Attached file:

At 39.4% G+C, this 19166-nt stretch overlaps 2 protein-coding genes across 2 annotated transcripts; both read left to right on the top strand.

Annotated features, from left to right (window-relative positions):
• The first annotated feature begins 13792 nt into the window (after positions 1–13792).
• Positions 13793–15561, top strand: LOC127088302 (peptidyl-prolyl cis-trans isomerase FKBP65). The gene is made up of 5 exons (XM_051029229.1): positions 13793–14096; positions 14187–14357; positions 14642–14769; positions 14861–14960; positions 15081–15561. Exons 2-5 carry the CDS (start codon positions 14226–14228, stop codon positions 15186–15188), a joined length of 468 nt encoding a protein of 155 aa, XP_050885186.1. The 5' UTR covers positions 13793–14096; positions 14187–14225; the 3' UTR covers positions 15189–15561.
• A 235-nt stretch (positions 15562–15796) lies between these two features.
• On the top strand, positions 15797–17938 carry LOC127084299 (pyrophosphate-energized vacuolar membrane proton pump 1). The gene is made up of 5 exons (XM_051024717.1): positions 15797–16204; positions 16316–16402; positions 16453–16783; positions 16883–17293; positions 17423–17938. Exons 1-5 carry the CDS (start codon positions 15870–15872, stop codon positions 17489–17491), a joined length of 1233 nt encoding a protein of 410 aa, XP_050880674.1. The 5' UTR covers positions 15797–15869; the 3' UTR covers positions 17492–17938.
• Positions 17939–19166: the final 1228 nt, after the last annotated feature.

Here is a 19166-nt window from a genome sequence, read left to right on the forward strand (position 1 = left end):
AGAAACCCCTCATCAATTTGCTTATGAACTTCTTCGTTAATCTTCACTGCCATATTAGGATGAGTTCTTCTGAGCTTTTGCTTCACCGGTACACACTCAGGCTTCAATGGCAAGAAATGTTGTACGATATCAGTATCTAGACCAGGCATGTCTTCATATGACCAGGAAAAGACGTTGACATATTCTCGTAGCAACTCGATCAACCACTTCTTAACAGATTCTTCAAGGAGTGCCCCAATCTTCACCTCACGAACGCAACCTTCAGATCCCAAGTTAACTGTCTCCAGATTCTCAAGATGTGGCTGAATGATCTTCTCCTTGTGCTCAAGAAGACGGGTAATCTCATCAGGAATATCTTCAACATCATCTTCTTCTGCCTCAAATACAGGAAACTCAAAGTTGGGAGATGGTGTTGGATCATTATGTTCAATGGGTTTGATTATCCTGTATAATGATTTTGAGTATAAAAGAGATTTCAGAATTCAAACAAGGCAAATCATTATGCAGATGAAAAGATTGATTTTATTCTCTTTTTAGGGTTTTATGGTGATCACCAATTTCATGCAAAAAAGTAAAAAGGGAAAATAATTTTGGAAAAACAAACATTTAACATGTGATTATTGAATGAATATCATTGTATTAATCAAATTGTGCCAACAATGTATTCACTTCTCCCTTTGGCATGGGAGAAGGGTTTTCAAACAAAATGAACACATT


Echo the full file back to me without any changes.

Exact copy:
At 39.4% G+C, this 19166-nt stretch overlaps 2 protein-coding genes across 2 annotated transcripts; both read left to right on the top strand.

Annotated features, from left to right (window-relative positions):
• The first annotated feature begins 13792 nt into the window (after positions 1–13792).
• Positions 13793–15561, top strand: LOC127088302 (peptidyl-prolyl cis-trans isomerase FKBP65). The gene is made up of 5 exons (XM_051029229.1): positions 13793–14096; positions 14187–14357; positions 14642–14769; positions 14861–14960; positions 15081–15561. Exons 2-5 carry the CDS (start codon positions 14226–14228, stop codon positions 15186–15188), a joined length of 468 nt encoding a protein of 155 aa, XP_050885186.1. The 5' UTR covers positions 13793–14096; positions 14187–14225; the 3' UTR covers positions 15189–15561.
• A 235-nt stretch (positions 15562–15796) lies between these two features.
• On the top strand, positions 15797–17938 carry LOC127084299 (pyrophosphate-energized vacuolar membrane proton pump 1). The gene is made up of 5 exons (XM_051024717.1): positions 15797–16204; positions 16316–16402; positions 16453–16783; positions 16883–17293; positions 17423–17938. Exons 1-5 carry the CDS (start codon positions 15870–15872, stop codon positions 17489–17491), a joined length of 1233 nt encoding a protein of 410 aa, XP_050880674.1. The 5' UTR covers positions 15797–15869; the 3' UTR covers positions 17492–17938.
• Positions 17939–19166: the final 1228 nt, after the last annotated feature.

Here is a 19166-nt window from a genome sequence, read left to right on the forward strand (position 1 = left end):
AGAAACCCCTCATCAATTTGCTTATGAACTTCTTCGTTAATCTTCACTGCCATATTAGGATGAGTTCTTCTGAGCTTTTGCTTCACCGGTACACACTCAGGCTTCAATGGCAAGAAATGTTGTACGATATCAGTATCTAGACCAGGCATGTCTTCATATGACCAGGAAAAGACGTTGACATATTCTCGTAGCAACTCGATCAACCACTTCTTAACAGATTCTTCAAGGAGTGCCCCAATCTTCACCTCACGAACGCAACCTTCAGATCCCAAGTTAACTGTCTCCAGATTCTCAAGATGTGGCTGAATGATCTTCTCCTTGTGCTCAAGAAGACGGGTAATCTCATCAGGAATATCTTCAACATCATCTTCTTCTGCCTCAAATACAGGAAACTCAAAGTTGGGAGATGGTGTTGGATCATTATGTTCAATGGGTTTGATTATCCTGTATAATGATTTTGAGTATAAAAGAGATTTCAGAATTCAAACAAGGCAAATCATTATGCAGATGAAAAGATTGATTTTATTCTCTTTTTAGGGTTTTATGGTGATCACCAATTTCATGCAAAAAAGTAAAAAGGGAAAATAATTTTGGAAAAACAAACATTTAACATGTGATTATTGAATGAATATCATTGTATTAATCAAATTGTGCCAACAATGTATTCACTTCTCCCTTTGGCATGGGAGAAGGGTTTTCAAACAAAATGAACACATT